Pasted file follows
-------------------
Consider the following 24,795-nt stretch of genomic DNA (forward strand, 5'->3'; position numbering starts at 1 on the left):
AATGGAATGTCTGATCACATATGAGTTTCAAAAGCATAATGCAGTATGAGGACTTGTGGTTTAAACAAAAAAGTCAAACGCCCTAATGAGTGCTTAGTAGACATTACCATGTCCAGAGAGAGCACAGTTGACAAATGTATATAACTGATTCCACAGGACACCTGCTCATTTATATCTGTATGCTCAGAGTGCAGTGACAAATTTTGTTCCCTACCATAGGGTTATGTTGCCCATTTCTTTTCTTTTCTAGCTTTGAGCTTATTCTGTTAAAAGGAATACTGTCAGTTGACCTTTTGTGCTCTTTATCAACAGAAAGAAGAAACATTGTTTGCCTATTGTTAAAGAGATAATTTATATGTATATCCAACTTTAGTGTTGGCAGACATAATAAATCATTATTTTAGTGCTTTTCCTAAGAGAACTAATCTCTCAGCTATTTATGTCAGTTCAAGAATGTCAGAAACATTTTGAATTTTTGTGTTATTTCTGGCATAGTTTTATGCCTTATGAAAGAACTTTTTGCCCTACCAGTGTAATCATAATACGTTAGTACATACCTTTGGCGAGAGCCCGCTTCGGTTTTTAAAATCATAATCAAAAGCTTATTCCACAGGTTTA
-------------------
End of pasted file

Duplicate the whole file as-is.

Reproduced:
Consider the following 24,795-nt stretch of genomic DNA (forward strand, 5'->3'; position numbering starts at 1 on the left):
AATGGAATGTCTGATCACATATGAGTTTCAAAAGCATAATGCAGTATGAGGACTTGTGGTTTAAACAAAAAAGTCAAACGCCCTAATGAGTGCTTAGTAGACATTACCATGTCCAGAGAGAGCACAGTTGACAAATGTATATAACTGATTCCACAGGACACCTGCTCATTTATATCTGTATGCTCAGAGTGCAGTGACAAATTTTGTTCCCTACCATAGGGTTATGTTGCCCATTTCTTTTCTTTTCTAGCTTTGAGCTTATTCTGTTAAAAGGAATACTGTCAGTTGACCTTTTGTGCTCTTTATCAACAGAAAGAAGAAACATTGTTTGCCTATTGTTAAAGAGATAATTTATATGTATATCCAACTTTAGTGTTGGCAGACATAATAAATCATTATTTTAGTGCTTTTCCTAAGAGAACTAATCTCTCAGCTATTTATGTCAGTTCAAGAATGTCAGAAACATTTTGAATTTTTGTGTTATTTCTGGCATAGTTTTATGCCTTATGAAAGAACTTTTTGCCCTACCAGTGTAATCATAATACGTTAGTACATACCTTTGGCGAGAGCCCGCTTCGGTTTTTAAAATCATAATCAAAAGCTTATTCCACAGGTTTA